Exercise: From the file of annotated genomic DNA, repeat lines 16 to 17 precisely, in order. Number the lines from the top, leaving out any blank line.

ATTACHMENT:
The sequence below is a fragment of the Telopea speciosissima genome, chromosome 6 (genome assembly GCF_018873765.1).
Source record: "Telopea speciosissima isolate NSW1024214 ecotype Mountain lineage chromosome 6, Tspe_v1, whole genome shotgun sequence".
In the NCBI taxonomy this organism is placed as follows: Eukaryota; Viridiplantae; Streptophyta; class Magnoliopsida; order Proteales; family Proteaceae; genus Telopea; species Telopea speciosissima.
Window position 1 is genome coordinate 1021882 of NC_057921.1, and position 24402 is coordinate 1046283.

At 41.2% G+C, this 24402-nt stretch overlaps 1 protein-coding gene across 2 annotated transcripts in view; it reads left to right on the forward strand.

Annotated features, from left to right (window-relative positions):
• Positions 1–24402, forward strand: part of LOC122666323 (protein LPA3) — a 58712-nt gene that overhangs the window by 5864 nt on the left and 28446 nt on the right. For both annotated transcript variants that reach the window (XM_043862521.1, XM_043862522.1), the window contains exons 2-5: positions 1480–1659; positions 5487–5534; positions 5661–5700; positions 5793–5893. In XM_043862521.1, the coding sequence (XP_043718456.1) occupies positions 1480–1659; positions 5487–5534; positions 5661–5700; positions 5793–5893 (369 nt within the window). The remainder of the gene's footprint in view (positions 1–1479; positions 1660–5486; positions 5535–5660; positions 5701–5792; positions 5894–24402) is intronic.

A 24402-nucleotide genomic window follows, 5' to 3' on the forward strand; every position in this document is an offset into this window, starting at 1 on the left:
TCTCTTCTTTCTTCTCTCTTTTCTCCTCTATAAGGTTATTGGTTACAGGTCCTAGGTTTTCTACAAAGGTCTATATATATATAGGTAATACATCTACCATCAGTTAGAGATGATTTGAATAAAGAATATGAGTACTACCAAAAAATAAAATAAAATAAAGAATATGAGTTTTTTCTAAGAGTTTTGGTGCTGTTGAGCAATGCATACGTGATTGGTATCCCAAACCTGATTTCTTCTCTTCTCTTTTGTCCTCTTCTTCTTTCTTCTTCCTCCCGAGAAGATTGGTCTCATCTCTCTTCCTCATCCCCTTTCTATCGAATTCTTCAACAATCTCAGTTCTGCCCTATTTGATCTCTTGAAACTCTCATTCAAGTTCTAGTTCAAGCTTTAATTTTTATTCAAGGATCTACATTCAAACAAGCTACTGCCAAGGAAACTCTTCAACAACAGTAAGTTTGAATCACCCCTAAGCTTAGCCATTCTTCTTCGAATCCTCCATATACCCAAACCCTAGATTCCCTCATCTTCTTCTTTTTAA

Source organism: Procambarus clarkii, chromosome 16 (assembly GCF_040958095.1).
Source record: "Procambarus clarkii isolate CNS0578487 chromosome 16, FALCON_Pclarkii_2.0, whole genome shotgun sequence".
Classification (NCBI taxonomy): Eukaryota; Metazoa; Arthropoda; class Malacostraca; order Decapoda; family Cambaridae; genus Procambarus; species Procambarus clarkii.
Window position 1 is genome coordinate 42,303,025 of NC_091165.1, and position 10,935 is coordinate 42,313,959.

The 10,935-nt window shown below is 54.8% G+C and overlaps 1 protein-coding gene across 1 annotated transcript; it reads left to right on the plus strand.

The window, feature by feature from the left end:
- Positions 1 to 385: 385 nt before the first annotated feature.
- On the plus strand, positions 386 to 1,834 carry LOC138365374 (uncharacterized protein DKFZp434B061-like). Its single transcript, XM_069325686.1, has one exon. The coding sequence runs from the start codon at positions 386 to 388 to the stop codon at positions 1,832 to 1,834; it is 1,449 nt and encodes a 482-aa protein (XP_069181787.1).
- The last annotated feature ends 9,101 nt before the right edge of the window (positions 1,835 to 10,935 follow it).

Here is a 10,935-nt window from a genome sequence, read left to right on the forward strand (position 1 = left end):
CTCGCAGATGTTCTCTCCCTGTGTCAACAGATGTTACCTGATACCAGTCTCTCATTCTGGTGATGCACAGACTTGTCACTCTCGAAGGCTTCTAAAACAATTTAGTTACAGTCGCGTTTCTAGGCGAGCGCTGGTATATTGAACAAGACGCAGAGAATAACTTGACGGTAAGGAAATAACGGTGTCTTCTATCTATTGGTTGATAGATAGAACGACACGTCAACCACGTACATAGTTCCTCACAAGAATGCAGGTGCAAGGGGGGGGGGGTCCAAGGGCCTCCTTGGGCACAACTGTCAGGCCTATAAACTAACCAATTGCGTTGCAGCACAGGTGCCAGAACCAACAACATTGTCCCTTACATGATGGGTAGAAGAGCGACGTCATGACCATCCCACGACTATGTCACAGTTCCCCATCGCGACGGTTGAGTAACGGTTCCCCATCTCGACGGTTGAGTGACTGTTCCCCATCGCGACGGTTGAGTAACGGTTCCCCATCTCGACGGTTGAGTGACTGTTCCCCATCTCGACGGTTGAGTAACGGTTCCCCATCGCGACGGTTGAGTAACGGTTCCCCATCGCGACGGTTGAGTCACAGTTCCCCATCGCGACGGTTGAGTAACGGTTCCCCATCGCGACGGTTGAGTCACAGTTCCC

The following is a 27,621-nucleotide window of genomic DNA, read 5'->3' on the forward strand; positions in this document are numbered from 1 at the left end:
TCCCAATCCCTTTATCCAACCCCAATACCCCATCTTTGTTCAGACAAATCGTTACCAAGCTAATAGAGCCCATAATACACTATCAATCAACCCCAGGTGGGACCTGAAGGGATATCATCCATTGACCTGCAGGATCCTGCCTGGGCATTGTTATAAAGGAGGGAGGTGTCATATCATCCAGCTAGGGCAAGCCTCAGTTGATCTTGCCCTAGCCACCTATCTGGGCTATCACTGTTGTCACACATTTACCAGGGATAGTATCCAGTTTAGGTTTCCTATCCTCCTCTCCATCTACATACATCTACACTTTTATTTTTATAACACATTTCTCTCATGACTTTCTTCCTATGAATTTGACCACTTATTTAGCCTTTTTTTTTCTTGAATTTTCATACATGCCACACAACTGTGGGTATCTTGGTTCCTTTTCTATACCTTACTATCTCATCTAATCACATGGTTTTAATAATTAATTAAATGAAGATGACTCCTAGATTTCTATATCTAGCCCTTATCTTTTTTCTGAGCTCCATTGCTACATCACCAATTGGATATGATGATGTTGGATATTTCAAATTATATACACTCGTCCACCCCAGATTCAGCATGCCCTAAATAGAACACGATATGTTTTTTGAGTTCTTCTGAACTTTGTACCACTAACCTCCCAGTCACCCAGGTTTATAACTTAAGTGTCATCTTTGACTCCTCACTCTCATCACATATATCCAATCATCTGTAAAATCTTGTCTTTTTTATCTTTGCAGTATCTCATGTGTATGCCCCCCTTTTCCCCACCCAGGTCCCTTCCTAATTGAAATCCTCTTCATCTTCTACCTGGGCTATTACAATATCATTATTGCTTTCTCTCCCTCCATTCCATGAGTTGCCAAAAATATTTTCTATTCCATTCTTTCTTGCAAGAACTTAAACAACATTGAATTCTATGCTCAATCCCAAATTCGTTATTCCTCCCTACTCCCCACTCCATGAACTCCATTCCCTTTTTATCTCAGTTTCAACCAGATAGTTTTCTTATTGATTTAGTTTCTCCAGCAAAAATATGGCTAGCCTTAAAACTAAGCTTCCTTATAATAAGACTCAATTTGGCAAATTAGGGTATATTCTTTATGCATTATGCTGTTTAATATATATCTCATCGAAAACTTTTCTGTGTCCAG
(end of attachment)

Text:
- Positions 1 to 385: 385 nt before the first annotated feature.
- On the plus strand, positions 386 to 1,834 carry LOC138365374 (uncharacterized protein DKFZp434B061-like). Its single transcript, XM_069325686.1, has one exon. The coding sequence runs from the start codon at positions 386 to 388 to the stop codon at positions 1,832 to 1,834; it is 1,449 nt and encodes a 482-aa protein (XP_069181787.1).